I am going to answer your question, but first– I have thoroughly enjoyed receiving your emails and the intentionality in which you write and work. However, I can’t remember how I ended up on your mailing list? Do you have time to tell me? Even though I can’t remember, I haven’t opted out of your emails, because I find your writing genuine and accessible for the working world.The biggest challenge I find in leadership is the tension between control and grace. I will be the first to own that I have a natural tendency to control. I am aware of this and have worked on being less controlling for years. However, I also think as a woman men (and women) can be sensitive to feeling controlled by me. I often feel I am struggling to decide when I need to step in and direct or confront people; and when I need to stay back, trust, or have grace for people. That’s my biggest challenge.Thanks for listening:)
I think both of KB’s questions are questions some of you may have, so here is my response.
In answer to the first question, you got on my email list because at some point, we had an email interaction. It could have been through Legacy Clinical Consultants, Ready To Focus, or even through a third party that we both know or something. I have a program that collects every email address that comes through my inbox and I have both you and spouse. What happened was that when I was starting The Human Leader, I accidentally combined every email address I had ever received into one large group. Because I didn’t know how to fix it, I just put everyone on the initial emails with a request to opt out! Not quite the most ethically appropriate thing to do and I wouldn’t do it again, but what’s done is done. (This is where an emoji of embarrassment would go).
As to your challenge, I love this one! First, I want to validate that women have to struggle with this more than men. While we definitely have individual bents or biases, we are more forgiving toward controlling men. Or if not more forgiving, at least less harsh in our judgements. AND, as a general rule, men and women are more sensitive to being controlled by a woman. I don’t have the exact study at hand where this was demonstrated, but I seem to remember that there is one.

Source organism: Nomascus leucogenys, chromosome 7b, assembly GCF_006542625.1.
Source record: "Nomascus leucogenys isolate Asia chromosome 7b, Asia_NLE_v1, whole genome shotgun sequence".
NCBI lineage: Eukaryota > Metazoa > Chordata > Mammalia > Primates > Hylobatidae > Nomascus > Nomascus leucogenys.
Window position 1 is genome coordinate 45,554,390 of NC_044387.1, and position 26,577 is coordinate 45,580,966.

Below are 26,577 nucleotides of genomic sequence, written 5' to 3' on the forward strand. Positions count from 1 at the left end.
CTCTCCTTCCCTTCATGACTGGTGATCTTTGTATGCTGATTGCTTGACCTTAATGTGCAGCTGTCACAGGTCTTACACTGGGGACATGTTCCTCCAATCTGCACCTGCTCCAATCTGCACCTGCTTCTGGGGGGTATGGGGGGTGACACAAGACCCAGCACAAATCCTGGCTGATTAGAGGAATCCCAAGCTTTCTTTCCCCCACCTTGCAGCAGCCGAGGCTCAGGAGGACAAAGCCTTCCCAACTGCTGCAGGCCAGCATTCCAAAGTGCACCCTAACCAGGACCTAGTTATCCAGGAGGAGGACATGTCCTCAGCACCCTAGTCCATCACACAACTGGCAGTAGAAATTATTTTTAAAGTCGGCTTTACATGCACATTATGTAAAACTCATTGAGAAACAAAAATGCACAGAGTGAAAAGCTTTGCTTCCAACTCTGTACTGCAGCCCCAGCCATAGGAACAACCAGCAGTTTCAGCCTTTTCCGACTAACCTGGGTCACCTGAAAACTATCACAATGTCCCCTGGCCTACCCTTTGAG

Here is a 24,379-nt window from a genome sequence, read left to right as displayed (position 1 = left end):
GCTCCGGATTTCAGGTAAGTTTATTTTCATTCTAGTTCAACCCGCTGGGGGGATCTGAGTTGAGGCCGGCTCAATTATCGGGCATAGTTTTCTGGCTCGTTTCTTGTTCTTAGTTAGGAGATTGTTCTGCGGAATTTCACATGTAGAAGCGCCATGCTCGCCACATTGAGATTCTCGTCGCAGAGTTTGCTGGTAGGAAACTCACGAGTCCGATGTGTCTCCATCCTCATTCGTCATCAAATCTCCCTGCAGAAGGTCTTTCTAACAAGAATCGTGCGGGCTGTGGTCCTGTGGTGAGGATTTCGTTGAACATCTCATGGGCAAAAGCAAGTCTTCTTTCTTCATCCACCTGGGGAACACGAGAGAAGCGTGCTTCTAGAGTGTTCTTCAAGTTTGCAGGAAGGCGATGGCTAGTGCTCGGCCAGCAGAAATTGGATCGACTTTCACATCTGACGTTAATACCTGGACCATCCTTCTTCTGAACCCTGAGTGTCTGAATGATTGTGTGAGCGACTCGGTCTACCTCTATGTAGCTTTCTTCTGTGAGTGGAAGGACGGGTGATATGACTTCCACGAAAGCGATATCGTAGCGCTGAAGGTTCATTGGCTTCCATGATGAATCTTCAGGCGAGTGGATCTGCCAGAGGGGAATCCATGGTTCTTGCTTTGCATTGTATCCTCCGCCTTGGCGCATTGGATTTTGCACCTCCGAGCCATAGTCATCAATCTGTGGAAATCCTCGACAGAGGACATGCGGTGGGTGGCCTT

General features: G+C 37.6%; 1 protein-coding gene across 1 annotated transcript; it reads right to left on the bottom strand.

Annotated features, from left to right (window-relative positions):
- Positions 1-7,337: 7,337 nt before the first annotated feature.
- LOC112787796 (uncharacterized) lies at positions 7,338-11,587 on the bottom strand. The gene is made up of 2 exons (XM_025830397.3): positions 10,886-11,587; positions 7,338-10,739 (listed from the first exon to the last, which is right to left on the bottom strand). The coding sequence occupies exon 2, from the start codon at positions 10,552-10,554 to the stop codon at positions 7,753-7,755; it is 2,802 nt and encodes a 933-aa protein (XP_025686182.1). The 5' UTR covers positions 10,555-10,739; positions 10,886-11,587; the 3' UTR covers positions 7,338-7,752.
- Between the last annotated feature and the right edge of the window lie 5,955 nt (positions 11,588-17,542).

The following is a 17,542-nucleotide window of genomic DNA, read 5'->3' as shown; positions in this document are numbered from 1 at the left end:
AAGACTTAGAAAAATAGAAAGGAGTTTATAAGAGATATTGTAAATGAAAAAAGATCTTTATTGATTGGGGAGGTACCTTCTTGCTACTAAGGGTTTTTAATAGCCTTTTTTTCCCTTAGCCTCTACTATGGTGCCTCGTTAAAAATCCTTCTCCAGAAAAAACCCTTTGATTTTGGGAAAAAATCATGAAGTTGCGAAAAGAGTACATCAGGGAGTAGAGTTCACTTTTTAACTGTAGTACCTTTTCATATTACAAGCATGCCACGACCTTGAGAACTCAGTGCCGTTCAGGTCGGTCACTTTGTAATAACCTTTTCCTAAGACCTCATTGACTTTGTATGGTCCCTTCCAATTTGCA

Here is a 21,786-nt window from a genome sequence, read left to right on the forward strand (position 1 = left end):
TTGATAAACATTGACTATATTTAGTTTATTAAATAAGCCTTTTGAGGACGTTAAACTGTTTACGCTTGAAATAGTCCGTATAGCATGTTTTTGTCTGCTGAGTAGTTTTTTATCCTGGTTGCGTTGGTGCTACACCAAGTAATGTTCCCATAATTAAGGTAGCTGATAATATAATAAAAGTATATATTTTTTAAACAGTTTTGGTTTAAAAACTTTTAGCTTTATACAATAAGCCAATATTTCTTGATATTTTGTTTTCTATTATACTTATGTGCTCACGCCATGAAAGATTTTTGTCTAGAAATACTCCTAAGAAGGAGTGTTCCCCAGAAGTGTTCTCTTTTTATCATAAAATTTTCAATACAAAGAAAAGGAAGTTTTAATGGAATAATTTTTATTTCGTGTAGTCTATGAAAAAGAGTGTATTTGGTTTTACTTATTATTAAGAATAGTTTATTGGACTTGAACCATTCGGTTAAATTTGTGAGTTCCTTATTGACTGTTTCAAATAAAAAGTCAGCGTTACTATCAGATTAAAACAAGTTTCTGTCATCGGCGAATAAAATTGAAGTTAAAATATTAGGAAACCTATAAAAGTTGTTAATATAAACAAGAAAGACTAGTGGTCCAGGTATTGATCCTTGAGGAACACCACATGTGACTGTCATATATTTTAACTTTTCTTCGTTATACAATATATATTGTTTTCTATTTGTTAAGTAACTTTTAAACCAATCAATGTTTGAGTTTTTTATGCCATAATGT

Often, when we struggle with control, it is arising out of a place of insecurity or fear. Initially we will justify it with an internal response that we “just want to make sure it is done well, or correctly, or whatever.” Yet, if we dig a little deeper, we find there is something else there too. Perhaps a lack of trust in those around us? And yes, I am going where all good psychologists go, perhaps there was something in our past that causes that difficulty in trusting? While this may not be your specific case, it would be something to explore. Our issues come from our brokenness, and ultimately, although we can resolve issues, we must heal brokenness.
So, when you are next struggling with this, ask yourself, “What am I afraid of here? What keeps me from trusting that this person will meet my expectations?” If the answer isn’t about their knowledge, competence or general trustworthiness, try digging a little deeper and see what comes up, or dig a little deeper with a good therapist.
I hope this helps.
Dr. Jeff Van Meter
There is something else I would add to this. Digging a little deeper is about examining your internal responses. When does this urge to control arise? What are the primary emotions behind the need or desire to control?
One of the most powerful things to do when you are reviewing the situation is to identify those core emotions and then thinking back to the very first time you remember feeling the same way. Typically, this will be in our childhood or adolescence. This early memory (or set of memories) gives us a strong clue of why we are responding with control rather than grace. Early experiences set the stage of our automatic responses to the world around us. When we have an emotional response that is out of proportion to the situation, or out of synch with how we view ourselves, it is likely being triggered by an early experience.
To help you with some core emotions and give you some words to describe your feelings beyond mad, glad, sad and afraid, here is link to a great summary of emotional words (Parrot, 2001).
I would love to explore more questions like this with you. You can email me at [email protected](dot)com, or preferably, [reminder]
Until next time!
Dr. Jeff Van Meter
P.S. If, unlike KB, you don’t think I write with intentionality or don’t find me genuine and accessible, you can opt out below.